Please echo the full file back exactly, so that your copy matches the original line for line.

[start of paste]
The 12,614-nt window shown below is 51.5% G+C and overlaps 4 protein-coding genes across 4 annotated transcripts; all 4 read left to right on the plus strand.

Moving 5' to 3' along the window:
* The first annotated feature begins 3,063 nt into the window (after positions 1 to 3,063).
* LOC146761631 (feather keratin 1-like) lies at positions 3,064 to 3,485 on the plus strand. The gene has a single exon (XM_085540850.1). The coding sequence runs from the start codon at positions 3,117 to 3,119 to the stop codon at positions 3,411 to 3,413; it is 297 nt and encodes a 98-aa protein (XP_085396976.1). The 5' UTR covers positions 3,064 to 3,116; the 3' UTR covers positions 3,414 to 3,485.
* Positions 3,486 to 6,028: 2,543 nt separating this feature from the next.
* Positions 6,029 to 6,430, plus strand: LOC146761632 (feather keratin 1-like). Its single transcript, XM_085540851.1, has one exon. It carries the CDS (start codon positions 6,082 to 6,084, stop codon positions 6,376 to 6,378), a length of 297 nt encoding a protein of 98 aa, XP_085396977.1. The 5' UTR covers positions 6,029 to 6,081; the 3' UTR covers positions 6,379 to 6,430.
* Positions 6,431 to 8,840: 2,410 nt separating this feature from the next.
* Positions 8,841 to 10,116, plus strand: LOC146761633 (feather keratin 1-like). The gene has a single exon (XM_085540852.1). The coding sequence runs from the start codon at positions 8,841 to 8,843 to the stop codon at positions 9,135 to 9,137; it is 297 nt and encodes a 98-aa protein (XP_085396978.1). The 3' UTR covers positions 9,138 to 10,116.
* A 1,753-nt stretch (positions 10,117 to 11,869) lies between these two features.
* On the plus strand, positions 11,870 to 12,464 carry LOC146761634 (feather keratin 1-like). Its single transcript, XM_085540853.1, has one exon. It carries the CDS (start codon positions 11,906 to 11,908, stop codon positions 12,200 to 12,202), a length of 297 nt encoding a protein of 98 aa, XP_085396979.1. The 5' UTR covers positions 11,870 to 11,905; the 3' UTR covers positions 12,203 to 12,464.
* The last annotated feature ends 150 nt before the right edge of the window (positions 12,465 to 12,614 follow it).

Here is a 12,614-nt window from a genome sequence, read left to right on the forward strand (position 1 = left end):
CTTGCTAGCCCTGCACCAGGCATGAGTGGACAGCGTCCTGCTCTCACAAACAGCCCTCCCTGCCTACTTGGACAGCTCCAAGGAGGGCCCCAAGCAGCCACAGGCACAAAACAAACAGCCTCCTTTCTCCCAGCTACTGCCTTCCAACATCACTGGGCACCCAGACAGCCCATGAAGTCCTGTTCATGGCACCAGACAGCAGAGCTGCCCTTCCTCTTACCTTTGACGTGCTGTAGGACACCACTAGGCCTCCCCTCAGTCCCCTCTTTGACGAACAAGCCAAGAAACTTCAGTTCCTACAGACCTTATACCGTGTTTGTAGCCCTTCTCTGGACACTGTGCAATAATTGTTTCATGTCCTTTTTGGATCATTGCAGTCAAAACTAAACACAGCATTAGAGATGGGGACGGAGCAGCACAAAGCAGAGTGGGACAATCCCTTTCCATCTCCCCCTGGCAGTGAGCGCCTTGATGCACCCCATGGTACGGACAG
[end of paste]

The 12,614-nt window shown below is 51.5% G+C and overlaps 4 protein-coding genes across 4 annotated transcripts; all 4 read left to right on the plus strand.

Moving 5' to 3' along the window:
* The first annotated feature begins 3,063 nt into the window (after positions 1 to 3,063).
* LOC146761631 (feather keratin 1-like) lies at positions 3,064 to 3,485 on the plus strand. The gene has a single exon (XM_085540850.1). The coding sequence runs from the start codon at positions 3,117 to 3,119 to the stop codon at positions 3,411 to 3,413; it is 297 nt and encodes a 98-aa protein (XP_085396976.1). The 5' UTR covers positions 3,064 to 3,116; the 3' UTR covers positions 3,414 to 3,485.
* Positions 3,486 to 6,028: 2,543 nt separating this feature from the next.
* Positions 6,029 to 6,430, plus strand: LOC146761632 (feather keratin 1-like). Its single transcript, XM_085540851.1, has one exon. It carries the CDS (start codon positions 6,082 to 6,084, stop codon positions 6,376 to 6,378), a length of 297 nt encoding a protein of 98 aa, XP_085396977.1. The 5' UTR covers positions 6,029 to 6,081; the 3' UTR covers positions 6,379 to 6,430.
* Positions 6,431 to 8,840: 2,410 nt separating this feature from the next.
* Positions 8,841 to 10,116, plus strand: LOC146761633 (feather keratin 1-like). The gene has a single exon (XM_085540852.1). The coding sequence runs from the start codon at positions 8,841 to 8,843 to the stop codon at positions 9,135 to 9,137; it is 297 nt and encodes a 98-aa protein (XP_085396978.1). The 3' UTR covers positions 9,138 to 10,116.
* A 1,753-nt stretch (positions 10,117 to 11,869) lies between these two features.
* On the plus strand, positions 11,870 to 12,464 carry LOC146761634 (feather keratin 1-like). Its single transcript, XM_085540853.1, has one exon. It carries the CDS (start codon positions 11,906 to 11,908, stop codon positions 12,200 to 12,202), a length of 297 nt encoding a protein of 98 aa, XP_085396979.1. The 5' UTR covers positions 11,870 to 11,905; the 3' UTR covers positions 12,203 to 12,464.
* The last annotated feature ends 150 nt before the right edge of the window (positions 12,465 to 12,614 follow it).

Here is a 12,614-nt window from a genome sequence, read left to right on the forward strand (position 1 = left end):
CTTGCTAGCCCTGCACCAGGCATGAGTGGACAGCGTCCTGCTCTCACAAACAGCCCTCCCTGCCTACTTGGACAGCTCCAAGGAGGGCCCCAAGCAGCCACAGGCACAAAACAAACAGCCTCCTTTCTCCCAGCTACTGCCTTCCAACATCACTGGGCACCCAGACAGCCCATGAAGTCCTGTTCATGGCACCAGACAGCAGAGCTGCCCTTCCTCTTACCTTTGACGTGCTGTAGGACACCACTAGGCCTCCCCTCAGTCCCCTCTTTGACGAACAAGCCAAGAAACTTCAGTTCCTACAGACCTTATACCGTGTTTGTAGCCCTTCTCTGGACACTGTGCAATAATTGTTTCATGTCCTTTTTGGATCATTGCAGTCAAAACTAAACACAGCATTAGAGATGGGGACGGAGCAGCACAAAGCAGAGTGGGACAATCCCTTTCCATCTCCCCCTGGCAGTGAGCGCCTTGATGCACCCCATGGTACGGACAG